The Department of Homeland Security's trusted traveler status, which allows "low-risk" airline passengers to bypass normal passport controls entering the U.S., has been granted to passengers from Saudi Arabia, home to 15 of 19 of the 9/11 hijackers.
The equivalent to a "fast pass" program at theme parks, the Global Entry trusted traveler program drew little attention when it was announced in January. It lets international travelers skip normal Customs and Border Protection lines beginning in 2014. Instead, they can enter the country after providing fingerprints and passports to a kiosk.
This access has not be given to ally countries like Germany or France. Only Canada, Mexico, the Netherlands and South Korea have trusted traveler status, with plans to extend it to Israel.
This is the first time Saudi Arabia has been given fast track access, according to the Investigative Project on Terrorism.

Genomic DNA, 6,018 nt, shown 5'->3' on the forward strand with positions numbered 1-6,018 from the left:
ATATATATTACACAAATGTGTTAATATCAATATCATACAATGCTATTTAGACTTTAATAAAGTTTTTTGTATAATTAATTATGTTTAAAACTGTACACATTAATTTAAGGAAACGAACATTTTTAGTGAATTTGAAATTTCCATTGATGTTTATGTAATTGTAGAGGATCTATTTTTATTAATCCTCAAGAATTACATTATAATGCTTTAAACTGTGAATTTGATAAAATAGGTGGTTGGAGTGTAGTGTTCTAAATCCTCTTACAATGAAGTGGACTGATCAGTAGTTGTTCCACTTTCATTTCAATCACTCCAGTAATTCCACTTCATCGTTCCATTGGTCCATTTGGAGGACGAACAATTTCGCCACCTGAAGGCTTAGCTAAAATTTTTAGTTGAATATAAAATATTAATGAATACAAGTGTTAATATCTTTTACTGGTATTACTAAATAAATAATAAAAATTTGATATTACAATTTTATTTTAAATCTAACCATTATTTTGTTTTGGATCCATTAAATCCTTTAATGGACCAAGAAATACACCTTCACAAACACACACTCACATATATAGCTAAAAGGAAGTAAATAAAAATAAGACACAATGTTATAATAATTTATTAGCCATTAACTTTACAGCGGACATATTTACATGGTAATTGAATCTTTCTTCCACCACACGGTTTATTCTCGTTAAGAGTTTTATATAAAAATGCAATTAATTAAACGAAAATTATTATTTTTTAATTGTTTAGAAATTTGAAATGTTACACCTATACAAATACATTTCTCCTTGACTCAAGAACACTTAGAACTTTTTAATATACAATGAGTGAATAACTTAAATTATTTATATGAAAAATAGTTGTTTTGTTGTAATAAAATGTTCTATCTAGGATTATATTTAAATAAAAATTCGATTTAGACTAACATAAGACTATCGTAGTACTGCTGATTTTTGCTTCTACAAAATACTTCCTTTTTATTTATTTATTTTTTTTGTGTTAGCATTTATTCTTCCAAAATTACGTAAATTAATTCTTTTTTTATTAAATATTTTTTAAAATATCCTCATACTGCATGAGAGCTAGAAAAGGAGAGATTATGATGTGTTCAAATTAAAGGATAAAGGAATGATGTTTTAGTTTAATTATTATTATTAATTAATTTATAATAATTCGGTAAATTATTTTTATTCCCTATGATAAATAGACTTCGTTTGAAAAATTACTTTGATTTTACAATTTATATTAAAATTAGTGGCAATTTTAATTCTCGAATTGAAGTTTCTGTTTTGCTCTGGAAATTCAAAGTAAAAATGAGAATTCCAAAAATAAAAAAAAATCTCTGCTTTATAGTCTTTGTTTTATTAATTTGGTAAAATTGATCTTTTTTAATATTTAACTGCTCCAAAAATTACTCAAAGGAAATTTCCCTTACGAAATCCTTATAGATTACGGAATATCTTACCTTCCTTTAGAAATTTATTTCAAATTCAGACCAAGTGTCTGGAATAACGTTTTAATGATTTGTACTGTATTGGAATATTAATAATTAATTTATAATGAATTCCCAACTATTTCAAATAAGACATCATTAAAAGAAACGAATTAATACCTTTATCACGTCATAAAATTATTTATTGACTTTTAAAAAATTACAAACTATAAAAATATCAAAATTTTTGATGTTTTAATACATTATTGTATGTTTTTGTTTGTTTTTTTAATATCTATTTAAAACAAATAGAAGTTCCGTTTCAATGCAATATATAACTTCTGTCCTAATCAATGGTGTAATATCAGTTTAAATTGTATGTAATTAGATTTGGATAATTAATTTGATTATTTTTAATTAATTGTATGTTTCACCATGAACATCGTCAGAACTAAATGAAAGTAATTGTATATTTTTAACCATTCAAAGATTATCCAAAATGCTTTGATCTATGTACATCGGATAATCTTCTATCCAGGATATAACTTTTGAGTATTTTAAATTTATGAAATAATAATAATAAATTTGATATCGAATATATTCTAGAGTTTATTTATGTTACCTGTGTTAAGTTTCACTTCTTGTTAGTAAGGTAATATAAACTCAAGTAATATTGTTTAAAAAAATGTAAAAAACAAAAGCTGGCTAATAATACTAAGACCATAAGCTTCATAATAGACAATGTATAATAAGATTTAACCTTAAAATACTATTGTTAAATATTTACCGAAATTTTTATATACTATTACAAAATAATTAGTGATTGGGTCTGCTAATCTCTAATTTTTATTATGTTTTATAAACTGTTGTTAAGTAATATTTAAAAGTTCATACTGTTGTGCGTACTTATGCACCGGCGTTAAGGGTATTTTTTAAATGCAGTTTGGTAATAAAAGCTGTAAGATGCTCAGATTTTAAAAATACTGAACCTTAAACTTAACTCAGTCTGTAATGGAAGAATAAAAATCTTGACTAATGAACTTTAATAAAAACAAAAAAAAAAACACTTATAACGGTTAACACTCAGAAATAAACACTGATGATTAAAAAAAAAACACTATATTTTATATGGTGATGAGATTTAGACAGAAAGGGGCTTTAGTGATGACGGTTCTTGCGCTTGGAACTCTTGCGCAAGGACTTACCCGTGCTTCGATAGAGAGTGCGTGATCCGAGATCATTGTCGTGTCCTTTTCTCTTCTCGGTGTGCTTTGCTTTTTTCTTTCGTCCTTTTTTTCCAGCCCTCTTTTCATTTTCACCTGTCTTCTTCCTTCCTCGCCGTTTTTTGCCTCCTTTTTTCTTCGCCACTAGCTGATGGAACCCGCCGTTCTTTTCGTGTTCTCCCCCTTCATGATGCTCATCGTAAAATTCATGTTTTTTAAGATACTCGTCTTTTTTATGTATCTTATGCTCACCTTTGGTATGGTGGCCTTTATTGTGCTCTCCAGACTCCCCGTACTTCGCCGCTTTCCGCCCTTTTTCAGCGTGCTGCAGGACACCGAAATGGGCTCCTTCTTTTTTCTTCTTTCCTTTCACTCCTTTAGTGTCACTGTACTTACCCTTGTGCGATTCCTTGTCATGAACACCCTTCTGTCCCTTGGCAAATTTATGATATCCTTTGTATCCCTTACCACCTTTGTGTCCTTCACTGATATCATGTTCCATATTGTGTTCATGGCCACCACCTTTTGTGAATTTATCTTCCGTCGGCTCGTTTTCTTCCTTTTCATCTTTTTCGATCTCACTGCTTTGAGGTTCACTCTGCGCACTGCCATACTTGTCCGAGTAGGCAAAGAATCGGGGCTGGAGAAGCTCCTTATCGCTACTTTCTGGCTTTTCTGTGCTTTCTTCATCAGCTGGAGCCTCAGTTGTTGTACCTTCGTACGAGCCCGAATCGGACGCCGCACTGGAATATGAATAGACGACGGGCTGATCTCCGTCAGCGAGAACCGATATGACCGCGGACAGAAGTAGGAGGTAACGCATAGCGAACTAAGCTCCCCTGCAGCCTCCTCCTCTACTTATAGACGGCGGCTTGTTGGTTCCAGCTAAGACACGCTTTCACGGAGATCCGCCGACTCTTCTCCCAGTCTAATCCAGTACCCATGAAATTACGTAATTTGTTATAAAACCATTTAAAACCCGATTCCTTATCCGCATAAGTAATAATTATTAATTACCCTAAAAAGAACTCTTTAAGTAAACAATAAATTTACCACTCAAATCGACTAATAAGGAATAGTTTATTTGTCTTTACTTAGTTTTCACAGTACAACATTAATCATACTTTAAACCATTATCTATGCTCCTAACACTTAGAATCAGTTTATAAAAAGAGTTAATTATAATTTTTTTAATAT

The agreement was announced in January by Homeland Security Secretary Janet Napolitano after she met with Saudi Interior Minister Prince Mohammed bin Nayef. She said it "marks another major step forward in our partnership.
"By enhancing collaboration with the Government of Saudi Arabia, we reaffirm our commitment to more effectively secure our two countries against evolving threats while facilitating legitimate trade and travel."
Given this trusted traveler status a traveler can enjoy fast acess for five years. Applicants "must meet the individual vetting criteria of both CBP and the MOI, and successfully complete vetting by each side against information available in various law enforcement, customs, immigration, criminal, intelligence, and terrorist databases," according to memo obtained by the IBT.
Nayef's ministry is responsible for screening Saudi Arabia's applicants for next year's pilot program. No word on whether they will share the intelligence they gather on applicants with the U.S.
"I think you have radical Wahhabism in certain elements in Saudi Arabia, and I think to be more lenient there than in other places would be a mistake," Virginia Rep. Frank Wolf, whose district lost over 70 people in the 9/11 Pentagon attack, told IPT. "There were 15 [hijackers] from that country, and there is a lot taking place in that region."